• Yeah, they’re called submarines!

      • Big-D

        Indeed, the Chinese has ‘huff and puff “I’ll sink your carrier,” but our subs will sink their entire army-navy navy on the first day and that’s ‘why’ the Chinese don’t talk about our subs

    • Steve

      You do a good case of describing the weak points of Anglo/French forces in WWII. However, I do not understand what you believe are the weak points of a Carrier Task Force. Unless you are being semantic in that if the carrier is destroyed the Task force is ineffective.

      I’m also troubled by your logic. The Maginot line was part of a defensive strategy. A CTF is an offensive unit. The French strategy was predictable since offense was not an option. When a force has a will to attack the number of variations the other side must consider multiplies. Thus tailoring a plan to exploit a perceived weak point becomes much more difficult

  • Nico

    It is just a peaceful party.You guys think too much. Our only enemy is Japan.
    They have kill Millions of our people
    YOu will never understand why we hate Japan.

    • Big-D

      You all hate Japan because they are not communists and you can’t control or intiminate them like you can everyone in the region. China is like the 15 yr old bully who’s bigger than all of the neighborhood 12 yrs old, but is secretly scared of the 18 yr old next door i.e. Japan

      • crackedlenses

        Japan did do horrible things to China among others; doesn’t automatically make the Japanese the bad guys today, or China the good guys.

    • blight_

      Wow, depending how far back and how trivial the offense, China could invent a casus belli for many nations today. Perhaps Mongolia is next on the enemies list…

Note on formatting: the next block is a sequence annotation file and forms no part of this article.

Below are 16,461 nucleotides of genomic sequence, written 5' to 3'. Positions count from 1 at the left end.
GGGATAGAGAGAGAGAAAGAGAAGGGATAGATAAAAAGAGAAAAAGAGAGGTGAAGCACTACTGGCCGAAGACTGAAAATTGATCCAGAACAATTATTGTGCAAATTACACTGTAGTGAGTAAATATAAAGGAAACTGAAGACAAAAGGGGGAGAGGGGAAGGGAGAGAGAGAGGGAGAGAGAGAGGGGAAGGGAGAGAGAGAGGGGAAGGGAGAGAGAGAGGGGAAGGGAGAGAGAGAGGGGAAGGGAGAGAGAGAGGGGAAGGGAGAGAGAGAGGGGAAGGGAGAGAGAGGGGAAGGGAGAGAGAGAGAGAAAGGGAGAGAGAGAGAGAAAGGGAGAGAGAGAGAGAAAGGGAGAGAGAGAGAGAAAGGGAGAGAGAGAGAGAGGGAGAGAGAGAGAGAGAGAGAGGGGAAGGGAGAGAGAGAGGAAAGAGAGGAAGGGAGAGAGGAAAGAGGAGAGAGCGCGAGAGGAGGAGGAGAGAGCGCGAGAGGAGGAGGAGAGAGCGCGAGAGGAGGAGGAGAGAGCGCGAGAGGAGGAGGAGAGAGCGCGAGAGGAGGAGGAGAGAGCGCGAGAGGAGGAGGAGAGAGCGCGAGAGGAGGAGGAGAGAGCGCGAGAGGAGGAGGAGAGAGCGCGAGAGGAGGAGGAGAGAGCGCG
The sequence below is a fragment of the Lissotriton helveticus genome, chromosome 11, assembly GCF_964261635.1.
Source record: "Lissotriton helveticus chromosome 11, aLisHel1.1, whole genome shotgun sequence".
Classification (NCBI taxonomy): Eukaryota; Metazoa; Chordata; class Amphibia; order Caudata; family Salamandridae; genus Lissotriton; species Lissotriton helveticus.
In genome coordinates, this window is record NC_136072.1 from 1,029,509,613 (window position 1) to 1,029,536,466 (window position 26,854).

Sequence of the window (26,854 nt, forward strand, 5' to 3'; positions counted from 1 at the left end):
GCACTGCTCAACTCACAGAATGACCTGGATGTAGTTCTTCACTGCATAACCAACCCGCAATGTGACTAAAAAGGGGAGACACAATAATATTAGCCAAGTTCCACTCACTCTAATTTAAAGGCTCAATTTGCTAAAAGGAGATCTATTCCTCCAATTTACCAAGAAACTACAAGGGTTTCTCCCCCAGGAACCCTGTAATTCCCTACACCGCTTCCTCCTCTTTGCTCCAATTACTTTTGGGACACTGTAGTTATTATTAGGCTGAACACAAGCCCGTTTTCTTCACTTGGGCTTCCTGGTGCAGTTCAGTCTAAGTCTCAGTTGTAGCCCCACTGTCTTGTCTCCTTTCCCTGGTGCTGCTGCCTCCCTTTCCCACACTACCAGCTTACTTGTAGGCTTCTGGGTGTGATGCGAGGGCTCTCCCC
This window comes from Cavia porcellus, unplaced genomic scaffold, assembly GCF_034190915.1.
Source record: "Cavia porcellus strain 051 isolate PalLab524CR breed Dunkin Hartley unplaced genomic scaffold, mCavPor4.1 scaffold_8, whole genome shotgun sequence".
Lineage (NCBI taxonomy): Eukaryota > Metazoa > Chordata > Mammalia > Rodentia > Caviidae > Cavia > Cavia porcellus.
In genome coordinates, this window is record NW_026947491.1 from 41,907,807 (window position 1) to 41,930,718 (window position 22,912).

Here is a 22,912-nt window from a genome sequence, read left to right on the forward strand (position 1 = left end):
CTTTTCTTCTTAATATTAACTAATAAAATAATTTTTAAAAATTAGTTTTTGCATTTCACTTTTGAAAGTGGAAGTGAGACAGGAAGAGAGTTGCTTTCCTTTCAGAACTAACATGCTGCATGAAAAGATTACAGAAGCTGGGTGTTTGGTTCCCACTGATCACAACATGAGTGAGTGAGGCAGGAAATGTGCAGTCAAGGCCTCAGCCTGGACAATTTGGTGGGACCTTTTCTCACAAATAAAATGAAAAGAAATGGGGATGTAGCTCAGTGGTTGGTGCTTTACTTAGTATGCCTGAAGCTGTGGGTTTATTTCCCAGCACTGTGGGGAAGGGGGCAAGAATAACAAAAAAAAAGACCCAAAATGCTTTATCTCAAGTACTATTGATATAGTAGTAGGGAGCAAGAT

• Lightingguy

    Amazing how much speculation on this site, with opinions based on no real facts.

    The DF-21 seemingly has a terminal radar guidance system based on the US Pershing II missile that we deployed in Europe in the 80’s. Thus the technology, which was successfully demonstrated ob the Pershing, could certainly work against a carrier, which is why the Navy takes it seriously. As well, the PRC has both real-time photo and radar satellites that could give good initial target data and they have deployed an OTHB radar that could as well give real time target data out a few thousand kilometers (The Aussies have this as well).

    So all of this makes the Navy nervous. AEGIS and RIM 161 Standard can theoretically intercept, which is why all of this capability in in the Pacific.

  • Laker80

    How do you use ballistic missiles conventionally without risking a nuclear response?

    I’d imagine if these weapons were used against carrier battle groups, Guam, and Japan they would be part of a surprise attack to achieve maximum damage…. so how do you ensure that several ballistic missile launchers don’t trigger a nuclear response? Leaving out any possibility of cyber or EMP attacks to blind the enemy during the opening phases of the attack.

    • Lightingguy

      The assumption would be that the only time the US would be in a major shooting match with the PRC would be in support of Taiwan during a PRC invasion of same. In that event, the radar screens will be filled with countless IRBM’s coming out of the PRC and headed towards Taiwan. Assuming none of these attacks are nuclear, then it’s not likely the US would automatically assume that an IRBM headed towards a carrier or Guam would contain a nuke warhead. Would the US planners and command staff be nervous ?, sure. But outside of scenario where the PRC was losing badly due to successful US intervention, the assumption would want to be that there’s no reason for the PRC to escalate to nuclear in the beginning or middle stages.

  • Anonymous

    Google DF-21 Gobi Desert

  • Pat

    The D-21 has never been tested against a real target with advanced, with a fully opetational modern defense in real-time. We could send a nuke up and generate a EMP to wipe out their capabilities. We could revive our ASAT capability. Surface battle groups can go electronically silent and be difficult to locate. We’ve done this numerous times in the past. We could arm a SM-3 or 6 with a nuclear warhead like we did with the Talos.

  • Mark

    If they try to start something hide their fortune cookies.

    • blight_

      You do realize fortune cookies are American, right?

  • Cataldo

    The units of the AEGIS system must cover an area of min 500 km radius around the target defended, to intercept RV. A goal of the Chinese is to dilute the active forces in the area, in order to achieve a great number of less powerful targets.